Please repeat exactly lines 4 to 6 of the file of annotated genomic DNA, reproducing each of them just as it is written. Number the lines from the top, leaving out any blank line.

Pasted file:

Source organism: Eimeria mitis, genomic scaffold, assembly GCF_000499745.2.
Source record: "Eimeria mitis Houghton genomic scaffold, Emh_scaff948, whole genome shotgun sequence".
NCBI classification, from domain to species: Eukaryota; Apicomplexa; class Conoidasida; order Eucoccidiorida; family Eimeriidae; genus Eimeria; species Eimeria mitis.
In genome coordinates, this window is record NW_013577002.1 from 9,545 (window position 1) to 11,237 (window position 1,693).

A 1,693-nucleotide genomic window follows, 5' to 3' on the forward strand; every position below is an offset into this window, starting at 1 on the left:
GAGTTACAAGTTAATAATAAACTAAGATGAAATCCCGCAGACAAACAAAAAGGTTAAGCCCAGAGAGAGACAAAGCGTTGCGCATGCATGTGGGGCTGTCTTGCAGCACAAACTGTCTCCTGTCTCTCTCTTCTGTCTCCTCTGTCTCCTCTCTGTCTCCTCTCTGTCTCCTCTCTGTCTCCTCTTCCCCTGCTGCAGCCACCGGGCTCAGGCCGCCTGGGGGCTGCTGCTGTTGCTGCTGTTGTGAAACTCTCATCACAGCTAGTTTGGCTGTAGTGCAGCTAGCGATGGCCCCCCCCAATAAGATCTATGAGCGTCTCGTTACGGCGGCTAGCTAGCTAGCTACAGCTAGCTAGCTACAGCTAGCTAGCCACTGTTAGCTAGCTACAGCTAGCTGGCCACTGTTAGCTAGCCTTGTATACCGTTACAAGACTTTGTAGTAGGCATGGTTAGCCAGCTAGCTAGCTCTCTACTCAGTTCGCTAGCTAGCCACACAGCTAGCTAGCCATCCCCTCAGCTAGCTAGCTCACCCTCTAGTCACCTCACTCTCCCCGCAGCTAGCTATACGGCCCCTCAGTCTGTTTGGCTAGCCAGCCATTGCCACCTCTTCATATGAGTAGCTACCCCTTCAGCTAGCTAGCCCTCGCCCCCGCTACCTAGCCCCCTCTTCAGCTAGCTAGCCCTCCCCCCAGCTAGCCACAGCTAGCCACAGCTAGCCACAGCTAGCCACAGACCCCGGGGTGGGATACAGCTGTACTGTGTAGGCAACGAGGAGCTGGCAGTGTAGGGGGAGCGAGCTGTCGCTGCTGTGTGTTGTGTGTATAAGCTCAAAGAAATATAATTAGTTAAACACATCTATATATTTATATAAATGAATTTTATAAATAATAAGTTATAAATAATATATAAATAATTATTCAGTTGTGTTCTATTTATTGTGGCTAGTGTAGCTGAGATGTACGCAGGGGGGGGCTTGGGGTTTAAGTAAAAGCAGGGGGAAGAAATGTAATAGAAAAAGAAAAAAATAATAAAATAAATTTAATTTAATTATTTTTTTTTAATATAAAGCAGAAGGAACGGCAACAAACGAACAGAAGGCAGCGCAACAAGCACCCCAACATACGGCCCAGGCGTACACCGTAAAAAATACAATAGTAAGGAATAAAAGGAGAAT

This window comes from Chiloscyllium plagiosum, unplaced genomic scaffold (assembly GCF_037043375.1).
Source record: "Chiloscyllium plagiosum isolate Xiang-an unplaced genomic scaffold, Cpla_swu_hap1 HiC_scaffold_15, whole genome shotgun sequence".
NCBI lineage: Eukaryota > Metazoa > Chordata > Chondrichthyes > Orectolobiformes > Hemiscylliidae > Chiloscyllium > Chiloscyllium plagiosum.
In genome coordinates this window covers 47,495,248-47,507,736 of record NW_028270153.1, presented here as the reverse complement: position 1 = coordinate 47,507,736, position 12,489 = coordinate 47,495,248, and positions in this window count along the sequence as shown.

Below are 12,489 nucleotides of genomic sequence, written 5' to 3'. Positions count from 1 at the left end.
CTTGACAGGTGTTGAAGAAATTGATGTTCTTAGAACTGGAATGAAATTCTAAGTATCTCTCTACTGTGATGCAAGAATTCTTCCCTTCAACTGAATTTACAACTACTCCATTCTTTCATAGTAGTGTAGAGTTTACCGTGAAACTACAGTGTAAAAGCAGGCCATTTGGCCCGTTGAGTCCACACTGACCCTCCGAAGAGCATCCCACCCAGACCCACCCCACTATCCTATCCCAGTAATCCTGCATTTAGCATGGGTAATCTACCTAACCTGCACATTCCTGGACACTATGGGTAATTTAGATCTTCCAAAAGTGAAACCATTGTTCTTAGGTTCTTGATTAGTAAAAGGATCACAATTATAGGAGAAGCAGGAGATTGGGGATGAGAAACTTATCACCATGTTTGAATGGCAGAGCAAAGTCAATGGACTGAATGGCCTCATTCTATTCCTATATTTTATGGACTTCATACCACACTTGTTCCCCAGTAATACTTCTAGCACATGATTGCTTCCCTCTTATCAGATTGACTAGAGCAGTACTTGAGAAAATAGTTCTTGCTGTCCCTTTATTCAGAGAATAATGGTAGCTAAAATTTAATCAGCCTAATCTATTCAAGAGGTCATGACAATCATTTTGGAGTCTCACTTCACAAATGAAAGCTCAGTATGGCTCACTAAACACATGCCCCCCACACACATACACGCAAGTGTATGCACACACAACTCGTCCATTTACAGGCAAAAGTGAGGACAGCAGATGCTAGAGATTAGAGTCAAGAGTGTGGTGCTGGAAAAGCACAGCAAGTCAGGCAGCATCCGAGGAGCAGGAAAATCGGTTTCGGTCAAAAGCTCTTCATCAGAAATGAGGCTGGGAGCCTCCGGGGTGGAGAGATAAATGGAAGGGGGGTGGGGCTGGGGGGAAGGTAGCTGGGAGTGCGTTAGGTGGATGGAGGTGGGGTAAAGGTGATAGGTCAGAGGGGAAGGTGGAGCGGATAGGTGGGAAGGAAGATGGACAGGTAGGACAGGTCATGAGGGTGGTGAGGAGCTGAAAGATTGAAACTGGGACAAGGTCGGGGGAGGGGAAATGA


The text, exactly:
In genome coordinates, this window is record NW_013577002.1 from 9,545 (window position 1) to 11,237 (window position 1,693).

A 1,693-nucleotide genomic window follows, 5' to 3' on the forward strand; every position below is an offset into this window, starting at 1 on the left:
GAGTTACAAGTTAATAATAAACTAAGATGAAATCCCGCAGACAAACAAAAAGGTTAAGCCCAGAGAGAGACAAAGCGTTGCGCATGCATGTGGGGCTGTCTTGCAGCACAAACTGTCTCCTGTCTCTCTCTTCTGTCTCCTCTGTCTCCTCTCTGTCTCCTCTCTGTCTCCTCTCTGTCTCCTCTTCCCCTGCTGCAGCCACCGGGCTCAGGCCGCCTGGGGGCTGCTGCTGTTGCTGCTGTTGTGAAACTCTCATCACAGCTAGTTTGGCTGTAGTGCAGCTAGCGATGGCCCCCCCCAATAAGATCTATGAGCGTCTCGTTACGGCGGCTAGCTAGCTAGCTACAGCTAGCTAGCTACAGCTAGCTAGCCACTGTTAGCTAGCTACAGCTAGCTGGCCACTGTTAGCTAGCCTTGTATACCGTTACAAGACTTTGTAGTAGGCATGGTTAGCCAGCTAGCTAGCTCTCTACTCAGTTCGCTAGCTAGCCACACAGCTAGCTAGCCATCCCCTCAGCTAGCTAGCTCACCCTCTAGTCACCTCACTCTCCCCGCAGCTAGCTATACGGCCCCTCAGTCTGTTTGGCTAGCCAGCCATTGCCACCTCTTCATATGAGTAGCTACCCCTTCAGCTAGCTAGCCCTCGCCCCCGCTACCTAGCCCCCTCTTCAGCTAGCTAGCCCTCCCCCCAGCTAGCCACAGCTAGCCACAGCTAGCCACAGCTAGCCACAGACCCCGGGGTGGGATACAGCTGTACTGTGTAGGCAACGAGGAGCTGGCAGTGTAGGGGGAGCGAGCTGTCGCTGCTGTGTGTTGTGTGTATAAGCTCAAAGAAATATAATTAGTTAAACACATCTATATATTTATATAAATGAATTTTATAAATAATAAGTTATAAATAATATATAAATAATTATTCAGTTGTGTTCTATTTATTGTGGCTAGTGTAGCTGAGATGTACGCAGGGGGGGGCTTGGGGTTTAAGTAAAAGCAGGGGGAAGAAATGTAATAGAAAAAGAAAAAAATAATAAAATAAATTTAATTTAATTATTTTTTTTTAATATAAAGCAGAAGGAACGGCAACAAACGAACAGAAGGCAGCGCAACAAGCACCCCAACATACGGCCCAGGCGTACACCGTAAAAAATACAATAGTAAGGAATAAAAGGAGAAT